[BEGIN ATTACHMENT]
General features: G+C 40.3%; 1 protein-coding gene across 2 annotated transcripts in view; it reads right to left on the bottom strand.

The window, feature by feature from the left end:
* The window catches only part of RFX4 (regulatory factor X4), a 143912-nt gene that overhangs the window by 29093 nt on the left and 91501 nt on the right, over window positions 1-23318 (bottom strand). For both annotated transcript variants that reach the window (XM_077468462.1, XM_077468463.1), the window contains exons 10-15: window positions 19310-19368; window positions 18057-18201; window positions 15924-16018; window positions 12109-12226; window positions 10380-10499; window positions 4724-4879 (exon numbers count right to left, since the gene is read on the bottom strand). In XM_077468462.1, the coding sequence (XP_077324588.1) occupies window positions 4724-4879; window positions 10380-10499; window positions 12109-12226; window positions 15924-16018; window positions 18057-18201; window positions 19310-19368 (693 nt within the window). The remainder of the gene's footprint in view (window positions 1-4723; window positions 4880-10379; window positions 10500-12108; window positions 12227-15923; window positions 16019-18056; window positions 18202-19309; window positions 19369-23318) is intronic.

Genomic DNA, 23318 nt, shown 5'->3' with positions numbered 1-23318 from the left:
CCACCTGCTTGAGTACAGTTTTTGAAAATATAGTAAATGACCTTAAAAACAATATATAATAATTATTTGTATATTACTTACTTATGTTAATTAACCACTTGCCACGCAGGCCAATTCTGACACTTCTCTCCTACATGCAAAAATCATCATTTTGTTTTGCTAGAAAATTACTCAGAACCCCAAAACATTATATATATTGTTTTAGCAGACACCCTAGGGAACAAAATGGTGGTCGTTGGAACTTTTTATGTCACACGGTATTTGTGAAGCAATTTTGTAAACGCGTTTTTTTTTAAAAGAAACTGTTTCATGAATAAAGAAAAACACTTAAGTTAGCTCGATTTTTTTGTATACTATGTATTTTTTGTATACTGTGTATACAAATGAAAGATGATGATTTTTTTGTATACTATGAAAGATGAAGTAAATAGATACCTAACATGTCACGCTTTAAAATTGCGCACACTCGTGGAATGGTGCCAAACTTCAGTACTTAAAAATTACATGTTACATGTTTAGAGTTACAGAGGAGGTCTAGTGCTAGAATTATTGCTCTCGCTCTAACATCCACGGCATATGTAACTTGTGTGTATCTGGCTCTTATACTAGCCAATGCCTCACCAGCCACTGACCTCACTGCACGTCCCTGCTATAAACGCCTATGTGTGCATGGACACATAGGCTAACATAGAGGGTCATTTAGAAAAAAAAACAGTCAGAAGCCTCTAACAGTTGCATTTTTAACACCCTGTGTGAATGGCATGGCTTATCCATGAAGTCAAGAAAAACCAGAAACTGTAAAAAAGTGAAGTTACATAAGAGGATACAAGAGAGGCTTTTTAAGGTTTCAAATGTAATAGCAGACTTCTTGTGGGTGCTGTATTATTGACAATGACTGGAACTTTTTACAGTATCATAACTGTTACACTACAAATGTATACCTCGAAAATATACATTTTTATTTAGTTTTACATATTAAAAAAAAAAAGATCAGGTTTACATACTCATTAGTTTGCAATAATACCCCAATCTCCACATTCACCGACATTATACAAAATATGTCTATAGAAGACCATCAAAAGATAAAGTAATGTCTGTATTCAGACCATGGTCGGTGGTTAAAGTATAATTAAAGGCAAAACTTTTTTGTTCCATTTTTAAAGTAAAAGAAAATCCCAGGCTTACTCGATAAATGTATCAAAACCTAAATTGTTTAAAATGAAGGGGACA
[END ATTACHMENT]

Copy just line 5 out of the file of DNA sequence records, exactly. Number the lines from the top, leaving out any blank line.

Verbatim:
CCACCTGCTTGAGTACAGTTTTTGAAAATATAGTAAATGACCTTAAAAACAATATATAATAATTATTTGTATATTACTTACTTATGTTAATTAACCACTTGCCACGCAGGCCAATTCTGACACTTCTCTCCTACATGCAAAAATCATCATTTTGTTTTGCTAGAAAATTACTCAGAACCCCAAAACATTATATATATTGTTTTAGCAGACACCCTAGGGAACAAAATGGTGGTCGTTGGAACTTTTTATGTCACACGGTATTTGTGAAGCAATTTTGTAAACGCGTTTTTTTTTAAAAGAAACTGTTTCATGAATAAAGAAAAACACTTAAGTTAGCTCGATTTTTTTGTATACTATGTATTTTTTGTATACTGTGTATACAAATGAAAGATGATGATTTTTTTGTATACTATGAAAGATGAAGTAAATAGATACCTAACATGTCACGCTTTAAAATTGCGCACACTCGTGGAATGGTGCCAAACTTCAGTACTTAAAAATTACATGTTACATGTTTAGAGTTACAGAGGAGGTCTAGTGCTAGAATTATTGCTCTCGCTCTAACATCCACGGCATATGTAACTTGTGTGTATCTGGCTCTTATACTAGCCAATGCCTCACCAGCCACTGACCTCACTGCACGTCCCTGCTATAAACGCCTATGTGTGCATGGACACATAGGCTAACATAGAGGGTCATTTAGAAAAAAAAACAGTCAGAAGCCTCTAACAGTTGCATTTTTAACACCCTGTGTGAATGGCATGGCTTATCCATGAAGTCAAGAAAAACCAGAAACTGTAAAAAAGTGAAGTTACATAAGAGGATACAAGAGAGGCTTTTTAAGGTTTCAAATGTAATAGCAGACTTCTTGTGGGTGCTGTATTATTGACAATGACTGGAACTTTTTACAGTATCATAACTGTTACACTACAAATGTATACCTCGAAAATATACATTTTTATTTAGTTTTACATATTAAAAAAAAAAAGATCAGGTTTACATACTCATTAGTTTGCAATAATACCCCAATCTCCACATTCACCGACATTATACAAAATATGTCTATAGAAGACCATCAAAAGATAAAGTAATGTCTGTATTCAGACCATGGTCGGTGGTTAAAGTATAATTAAAGGCAAAACTTTTTTGTTCCATTTTTAAAGTAAAAGAAAATCCCAGGCTTACTCGATAAATGTATCAAAACCTAAATTGTTTAAAATGAAGGGGACA